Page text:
Saigon: Arrival Day 1
We departed from SFO on EVA at 12:05 am. Feb 24, 2009, on an inspection trip. It was my first flight on EVA, and I have to say it was quite comfy. Check in was easy and friendly, and the flight departed pretty much on time. EVA uses and extended range 777 for this flight, which is a fully modern aircraft with seat back entertainment systems, relatively decent leg room, etc. The service was very good. The only complaint was the food, which was not good, even for airline food. Flying time to Taipei is a numbing 14 plus hours. Taipei Airport is a very easy airport to navigate, and the vendors take US dollars.
The flight to Ho Chi Minh City (aka Saigon) in Vietnam was on the same aircraft. The food catered in Taipei was a bit better but still not great.
Arrival in Saigon was pretty straightforward. Immigration and customs was much like any other country. We were met by our guide on clearing customs. Saigon Airport is quite close to town. The drive to the hotel was only about 30 minutes. We stayed at the Sheraton. As is common in Asia, Sheraton is a bit more upscale than it is here. The Saigon Sheraton is very well located on Dong Thai Street. The central tourist area of the city is quite compact; so much of what we were to see was in easy walking distance. Check in was smooth and easy. The rooms were fairly typical for a hotel of this category. The hotel is only five years old, so everything is new and functional. It is a bit generic for such and exotic location. (During our stay there, we saw vehicles for Tauck and Trails of Indochina, our preferred suppliers.) The desk of the hotel changes money at market rate; very convenient.
Saigon! We were there for a whole 44 hours, so it is kind of hard to sum it up. The impressions are of a busy, bustling city (I believe they said population of 8 million?) with motor scooters everywhere. Crossing the street is an adventure. The core area has a lot of left over French architecture in various states of repair. Among the visual impressions is a wildly chaotic wiring system that has literally hundreds of phone lines and power lines hanging in apparent chaos from poles only fifteen or twenty feet off of the ground.
The first afternoon we toured the Reunification Palace, the War Remnants Museum, the Ben Thahn Market, the Post Office and the Cathedral. Yes, all that after flying for a VERY long time.
The Reunification Palace was once the Presidential Palace for South Vietnam. It was made famous by the film of North Vietnamese tanks smashing through the gates in 1975. It has been quite well preserved. Kind of an odd place; the architecture is right out of the late sixties/early seventies. Our guide Kiet gave an excellent talk on the last days of the South Vietnamese government. We saw the living quarters, meeting rooms, kitchens, bunkers, escape tunnels, etc. Interesting from a historical perspective, but hardly spectacular. We then went to the War Remnants Museum. This has a fair amount of military hardware packed into a small courtyard (tanks, artillery, a couple of aircraft) and several rooms full of photos. These photos are NOT for the faint of heart. Most of the people of Vietnam seem to be well beyond the war. But it is not forgotten. The museum has pictures of victims of Agent Orange and stories of the My Lai massacre, among other things. It is a very visual reminder of the sufferings of war. It would be a good idea to have a chat with clients heading to Saigon to be prepared for this.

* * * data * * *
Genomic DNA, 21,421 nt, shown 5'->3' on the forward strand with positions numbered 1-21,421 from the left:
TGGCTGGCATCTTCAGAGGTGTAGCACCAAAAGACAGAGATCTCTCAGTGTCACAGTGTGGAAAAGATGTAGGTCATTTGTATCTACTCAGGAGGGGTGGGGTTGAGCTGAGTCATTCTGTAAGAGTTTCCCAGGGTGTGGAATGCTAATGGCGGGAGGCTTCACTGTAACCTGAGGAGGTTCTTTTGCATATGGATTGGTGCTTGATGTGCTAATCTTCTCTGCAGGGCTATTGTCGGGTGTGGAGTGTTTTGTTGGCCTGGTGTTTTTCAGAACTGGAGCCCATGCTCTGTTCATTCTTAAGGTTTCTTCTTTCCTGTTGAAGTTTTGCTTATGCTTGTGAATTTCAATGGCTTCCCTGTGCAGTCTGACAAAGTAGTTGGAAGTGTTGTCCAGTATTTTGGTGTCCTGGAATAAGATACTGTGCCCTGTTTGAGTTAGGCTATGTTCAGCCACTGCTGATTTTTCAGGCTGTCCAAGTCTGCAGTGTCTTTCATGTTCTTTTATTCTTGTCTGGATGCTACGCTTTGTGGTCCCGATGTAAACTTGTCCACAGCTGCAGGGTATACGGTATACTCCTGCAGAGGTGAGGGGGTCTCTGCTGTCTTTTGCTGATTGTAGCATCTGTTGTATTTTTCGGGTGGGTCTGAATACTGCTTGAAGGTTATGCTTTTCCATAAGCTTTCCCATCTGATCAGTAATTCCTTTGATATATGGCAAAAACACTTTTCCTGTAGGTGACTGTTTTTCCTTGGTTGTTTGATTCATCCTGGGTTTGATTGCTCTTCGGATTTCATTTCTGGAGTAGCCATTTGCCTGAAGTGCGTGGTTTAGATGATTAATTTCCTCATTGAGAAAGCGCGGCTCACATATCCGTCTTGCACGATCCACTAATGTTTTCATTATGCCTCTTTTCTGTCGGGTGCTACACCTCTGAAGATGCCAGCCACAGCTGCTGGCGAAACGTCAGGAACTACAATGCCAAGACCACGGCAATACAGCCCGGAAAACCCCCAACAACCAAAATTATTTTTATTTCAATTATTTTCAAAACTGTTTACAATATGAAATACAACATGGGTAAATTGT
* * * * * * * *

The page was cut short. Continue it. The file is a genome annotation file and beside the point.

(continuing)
We stopped at the Ben Thanh market (walking distance from the Sheraton), which is a fairly typical Asian market; lots of stuff for tourists, but some local stuff. Did you know that Vietnam is the world’s largest exporter of cashews? I didn’t. The bus then dropped us at the Post Office, which is a short walk to the hotel. The Saigon Post office is often listed as a must see for tourists. It was built (apparently) by the Eiffel people and dates to about the same vintage. It is, I think, somewhat overhyped. Nice building, but not the highlight of the trip. Same can be said for the Notre Dame Cathedral across the street. Historically interesting (built at some enormous cost with all material imported from France) but Notre Dame de Paris it is not. We than walked back to the hotel (dodging scooters all the way). Dinner was at a very nice open-air barbecue restaurant near the hotel. We had an incredible dinner of table grilled meats and fish. Vietnamese food in Vietnam! So much more complex and subtle in flavors than Vietnamese food in America; it was wonderful.
I did a couple of walks on the next couple of mornings; I walked down to the Saigon River and around the center of town. The City Hall is actually quite picturesque. I like Saigon, but it is more about the atmosphere and energy of the city than any particular sites to see. If we did indeed see the most important sites in town (which everything I have read says we did), well, they were a bit underwhelming. I think I would put Saigon in the middle of a SE Asia itinerary, not book much in the way of touring and let people use it as a day to recharge and refresh. It does look like there is pretty good shopping. I would definitely recommend staying in the central area around the Sheraton.